# Angular Diameter Distance

In this chapter, we will understand what the Angular Diameter Distance is and how it helps in Cosmology.

For the present universe −

$\Omega_{m,0} \: = \: 0.3$

$\Omega_{\wedge,0} \: = \: 0.69$

$\Omega_{rad,0} \: = \: 0.01$

$\Omega_{k,0} \: = \: 0$

We’ve studied two types of distances till now −

**Proper distance (lp)**− The distance that photons travel from the source to us, i.e., The**Instantaneous distance**.**Comoving distance (lc)**− Distance between objects in a space which doesn’t expand, i.e.,**distance in a comoving frame of reference**.

## Distance as a Function of Redshift

Consider a galaxy which radiates a photon at time **t _{1}** which is detected by the observer at

**t**. We can write the proper distance to the galaxy as −

_{0}$$l_p = \int_{t_1}^{t_0} cdt$$

Let the galaxy’s redshift be **z**,

$$\Rightarrow \frac{\mathrm{d} z}{\mathrm{d} t} = -\frac{1}{a^2}\frac{\mathrm{d} a}{\mathrm{d} t}$$

$$\Rightarrow \frac{\mathrm{d} z}{\mathrm{d} t} = -\frac{\frac{\mathrm{d} a}{\mathrm{d} t}}{a}\frac{1}{a}$$

$$\therefore \frac{\mathrm{d} z}{\mathrm{d} t} = -\frac{H(z)}{a}$$

Now, comoving distance of the galaxy at any time **t** will be −

$$l_c = \frac{l_p}{a(t)}$$

$$l_c = \int_{t_1}^{t_0} \frac{cdt}{a(t)}$$

In terms of z,

$$l_c = \int_{t_0}^{t_1} \frac{cdz}{H(z)}$$

There are two ways to find distances, which are as follows −

### Flux-Luminosity Relationship

$$F = \frac{L}{4\pi d^2}$$

where **d** is the distance at the source.

### The Angular Diameter Distance of a Source

If we know a source’s size, its angular width will tell us its distance from the observer.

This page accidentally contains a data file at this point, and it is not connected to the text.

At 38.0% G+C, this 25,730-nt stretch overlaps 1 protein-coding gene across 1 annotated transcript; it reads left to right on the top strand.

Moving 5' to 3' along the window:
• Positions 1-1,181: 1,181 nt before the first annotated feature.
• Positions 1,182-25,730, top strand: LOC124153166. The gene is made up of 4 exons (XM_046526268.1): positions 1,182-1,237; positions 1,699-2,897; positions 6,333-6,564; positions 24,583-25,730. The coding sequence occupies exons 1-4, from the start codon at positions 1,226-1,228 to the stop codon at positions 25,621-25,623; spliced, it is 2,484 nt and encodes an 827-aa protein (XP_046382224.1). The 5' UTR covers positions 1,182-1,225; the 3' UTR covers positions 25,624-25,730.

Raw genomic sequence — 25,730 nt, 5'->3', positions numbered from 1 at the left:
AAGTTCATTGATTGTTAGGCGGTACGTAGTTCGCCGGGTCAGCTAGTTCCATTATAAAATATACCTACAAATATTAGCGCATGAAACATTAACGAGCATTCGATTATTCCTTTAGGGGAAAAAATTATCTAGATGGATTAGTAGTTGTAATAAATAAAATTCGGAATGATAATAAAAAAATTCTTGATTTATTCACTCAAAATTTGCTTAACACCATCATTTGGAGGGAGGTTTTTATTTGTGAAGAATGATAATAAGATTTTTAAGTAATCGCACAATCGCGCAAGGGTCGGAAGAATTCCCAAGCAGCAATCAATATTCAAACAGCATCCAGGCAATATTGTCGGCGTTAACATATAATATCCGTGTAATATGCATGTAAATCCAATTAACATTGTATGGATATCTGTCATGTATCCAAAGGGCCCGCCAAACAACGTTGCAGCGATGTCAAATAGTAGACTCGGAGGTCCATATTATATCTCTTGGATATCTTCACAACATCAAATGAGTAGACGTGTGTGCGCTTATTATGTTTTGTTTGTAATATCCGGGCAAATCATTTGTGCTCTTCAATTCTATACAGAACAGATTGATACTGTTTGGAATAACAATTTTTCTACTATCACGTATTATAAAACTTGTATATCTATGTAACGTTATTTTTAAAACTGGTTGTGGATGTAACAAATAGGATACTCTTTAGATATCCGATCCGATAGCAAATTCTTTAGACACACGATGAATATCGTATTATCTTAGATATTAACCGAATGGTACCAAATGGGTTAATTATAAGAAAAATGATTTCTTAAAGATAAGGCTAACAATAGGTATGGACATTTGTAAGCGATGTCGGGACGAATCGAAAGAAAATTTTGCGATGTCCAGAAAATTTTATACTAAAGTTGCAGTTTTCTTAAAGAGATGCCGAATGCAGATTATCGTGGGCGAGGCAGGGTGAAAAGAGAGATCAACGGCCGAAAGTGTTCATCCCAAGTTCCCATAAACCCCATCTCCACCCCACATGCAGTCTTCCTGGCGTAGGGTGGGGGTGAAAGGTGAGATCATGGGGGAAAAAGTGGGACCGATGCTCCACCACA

$$\theta = \frac{D}{l}$$

where **l** is the angular diameter distance of the source.

**θ**is the angular size of the source.**D**is the size of the source.

Consider a galaxy of size D and angular size **dθ**.

We know that,

$$d\theta = \frac{D}{d_A}$$

$$\therefore D^2 = a(t)^2(r^2 d\theta^2) \quad \because dr^2 = 0; \: d\phi ^2 \approx 0$$

$$\Rightarrow D = a(t)rd\theta$$

Changing **r** to **r _{c}**, the comoving distance of the galaxy, we have −

$$d\theta = \frac{D}{r_ca(t)}$$

Here, if we choose **t = t _{0}**, we end up measuring the present distance to the galaxy. But

**D**is measured at the time of emission of the photon. Therefore, by using

**t = t**, we get a larger distance to the galaxy and hence an underestimation of its size. Therefore, we should use the time

_{0}**t**.

_{1}$$\therefore d\theta = \frac{D}{r_ca(t_1)}$$

Comparing this with the previous result, we get −

$$d_\wedge = a(t_1)r_c$$

$$r_c = l_c = \frac{d_\wedge}{a(t_1)} = d_\wedge(1+z_1) \quad \because 1+z_1 = \frac{1}{a(t_1)}$$

Therefore,

$$d_\wedge = \frac{c}{1+z_1} \int_{0}^{z_1} \frac{dz}{H(z)}$$

**d _{A}** is the Angular Diameter Distance for the object.

### Points to Remember

If we know a source’s size, its angular width will tell us its distance from the observer.

Proper distance is the distance that photons travel from the source to us.

Comoving distance is the distance between objects in a space which doesn’t expand.